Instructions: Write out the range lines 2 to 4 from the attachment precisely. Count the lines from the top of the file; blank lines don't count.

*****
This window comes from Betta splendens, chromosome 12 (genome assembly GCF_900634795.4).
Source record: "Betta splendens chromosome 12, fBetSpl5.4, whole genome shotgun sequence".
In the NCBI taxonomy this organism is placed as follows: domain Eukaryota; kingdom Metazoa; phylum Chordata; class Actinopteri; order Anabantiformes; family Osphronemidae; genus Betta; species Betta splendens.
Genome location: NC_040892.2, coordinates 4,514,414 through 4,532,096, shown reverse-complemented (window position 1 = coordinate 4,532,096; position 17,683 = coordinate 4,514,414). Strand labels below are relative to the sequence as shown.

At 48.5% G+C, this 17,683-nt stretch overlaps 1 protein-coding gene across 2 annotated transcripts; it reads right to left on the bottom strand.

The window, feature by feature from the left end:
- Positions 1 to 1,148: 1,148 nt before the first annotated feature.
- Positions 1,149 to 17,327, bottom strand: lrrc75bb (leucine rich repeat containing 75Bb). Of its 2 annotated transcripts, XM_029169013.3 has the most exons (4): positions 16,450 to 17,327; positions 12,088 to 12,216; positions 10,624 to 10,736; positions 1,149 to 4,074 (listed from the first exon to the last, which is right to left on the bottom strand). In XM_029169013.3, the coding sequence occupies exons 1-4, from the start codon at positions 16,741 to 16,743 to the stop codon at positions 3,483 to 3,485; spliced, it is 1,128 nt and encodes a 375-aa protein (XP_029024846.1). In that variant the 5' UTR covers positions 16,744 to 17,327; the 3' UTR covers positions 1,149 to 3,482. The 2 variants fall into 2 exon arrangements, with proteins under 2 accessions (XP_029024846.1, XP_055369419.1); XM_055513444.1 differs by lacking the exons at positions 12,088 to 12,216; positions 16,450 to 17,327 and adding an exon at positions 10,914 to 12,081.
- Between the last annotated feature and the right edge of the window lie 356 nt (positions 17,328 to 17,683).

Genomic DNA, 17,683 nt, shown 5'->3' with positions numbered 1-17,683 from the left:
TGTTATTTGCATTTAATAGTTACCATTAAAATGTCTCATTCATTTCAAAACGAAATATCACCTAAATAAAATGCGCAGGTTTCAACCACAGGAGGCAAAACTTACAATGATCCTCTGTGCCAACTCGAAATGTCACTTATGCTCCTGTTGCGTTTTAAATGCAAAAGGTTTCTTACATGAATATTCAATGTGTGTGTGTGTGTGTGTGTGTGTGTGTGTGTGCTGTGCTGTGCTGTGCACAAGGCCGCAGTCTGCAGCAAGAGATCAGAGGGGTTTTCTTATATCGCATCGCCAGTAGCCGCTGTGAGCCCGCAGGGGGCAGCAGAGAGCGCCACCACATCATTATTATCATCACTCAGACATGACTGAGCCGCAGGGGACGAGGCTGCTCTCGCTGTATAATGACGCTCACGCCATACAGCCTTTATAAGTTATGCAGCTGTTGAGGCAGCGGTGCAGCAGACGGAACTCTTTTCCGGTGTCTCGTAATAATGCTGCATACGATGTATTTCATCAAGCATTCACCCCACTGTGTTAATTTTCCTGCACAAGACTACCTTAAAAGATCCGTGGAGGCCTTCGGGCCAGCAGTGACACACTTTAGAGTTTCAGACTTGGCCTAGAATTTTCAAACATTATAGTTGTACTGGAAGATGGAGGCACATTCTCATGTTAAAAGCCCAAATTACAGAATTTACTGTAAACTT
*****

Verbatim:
Source record: "Betta splendens chromosome 12, fBetSpl5.4, whole genome shotgun sequence".
In the NCBI taxonomy this organism is placed as follows: domain Eukaryota; kingdom Metazoa; phylum Chordata; class Actinopteri; order Anabantiformes; family Osphronemidae; genus Betta; species Betta splendens.
Genome location: NC_040892.2, coordinates 4,514,414 through 4,532,096, shown reverse-complemented (window position 1 = coordinate 4,532,096; position 17,683 = coordinate 4,514,414). Strand labels below are relative to the sequence as shown.